Over the years, when I would approach the topic of advanced directives or wills with my parents, the subject would always be re-directed. My mother never liked thinking about anyone dying, which I am sure is a topic to which we can all relate. It isn’t an enjoyable topic, but it is a reality and if you have not had the conversation with your loved ones, you need to have it now. As if a health emergency or death isn’t hard enough on our loved ones, our failure to prepare for these things can compound the devastation more than you can imagine. Working in the title industry for 23 years has made me keenly aware of the need to prepare for the unexpected. I’ve seen some horrible things happen to families when there is no will and real estate involved or when transactions have to be tied up in the court system.
A few years ago, we had a transaction where a widow was selling her home. When the title examination was complete, ownership of the property came back in the names of both her and her deceased husband. When we inquired about her husband’s ownership still being reflected on title, she gave us a copy of his Power of Attorney. What she did not understand was that the Power of Attorney was no longer valid and its powers ended when her husband died. Upon death, a Will is needed and, in this case, he had no Will. He was in his late twenties and his death was unexpected with him having passed only three months before in an auto accident. With no Will to probate, the only other option we had required that a minimum of nine months passed between his date of death and the transaction date. This could have been prevented. If her husband had a Will that outlined what was to happen with their home in the event of his death, our transaction could have gone as scheduled.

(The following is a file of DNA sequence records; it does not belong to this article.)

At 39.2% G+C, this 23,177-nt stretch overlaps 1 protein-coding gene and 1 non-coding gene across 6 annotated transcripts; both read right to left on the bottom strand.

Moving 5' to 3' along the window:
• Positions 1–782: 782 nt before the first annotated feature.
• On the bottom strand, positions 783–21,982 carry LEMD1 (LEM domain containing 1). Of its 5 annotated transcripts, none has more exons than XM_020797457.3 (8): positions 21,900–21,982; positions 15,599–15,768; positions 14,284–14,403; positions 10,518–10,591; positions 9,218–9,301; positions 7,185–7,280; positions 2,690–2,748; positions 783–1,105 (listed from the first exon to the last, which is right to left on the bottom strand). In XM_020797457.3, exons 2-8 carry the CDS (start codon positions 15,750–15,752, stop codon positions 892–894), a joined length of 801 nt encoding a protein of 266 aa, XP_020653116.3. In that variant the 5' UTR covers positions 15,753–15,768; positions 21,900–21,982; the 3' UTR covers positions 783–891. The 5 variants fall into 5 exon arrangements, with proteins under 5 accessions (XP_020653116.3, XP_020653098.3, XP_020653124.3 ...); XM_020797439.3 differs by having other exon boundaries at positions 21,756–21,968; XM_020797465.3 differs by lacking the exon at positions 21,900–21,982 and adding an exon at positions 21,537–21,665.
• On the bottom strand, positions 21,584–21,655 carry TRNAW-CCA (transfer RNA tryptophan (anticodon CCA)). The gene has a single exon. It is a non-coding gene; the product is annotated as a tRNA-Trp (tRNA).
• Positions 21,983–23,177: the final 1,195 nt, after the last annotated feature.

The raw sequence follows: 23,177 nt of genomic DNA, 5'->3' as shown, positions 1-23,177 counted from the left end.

I had a stroke at the age of 37 and my husband had a heart attack at 52…neither of us would have ever expected those events to have occurred when they did. Had we not both have been fortunate enough to have recovered, at least we had all of our affairs in place and were prepared for the worst. When something tragic happens, you do not want your loved ones to be burdened with the hassle, time delays and legal costs of having to fix what could have been avoided.
Regardless of your age or marital status, if you own a home, do you…
- …have a Medical Power of Attorney or Advanced Directive?
- …have a Statutory Durable Power of Attorney for non-medical related issues?
- …have a Will?
If you are missing any of the items, please have them prepared now! This is one of the easiest and best things you can do for your loved ones.
Start the dialogue – make a plan – pay it forward and make sure your other family members do the same!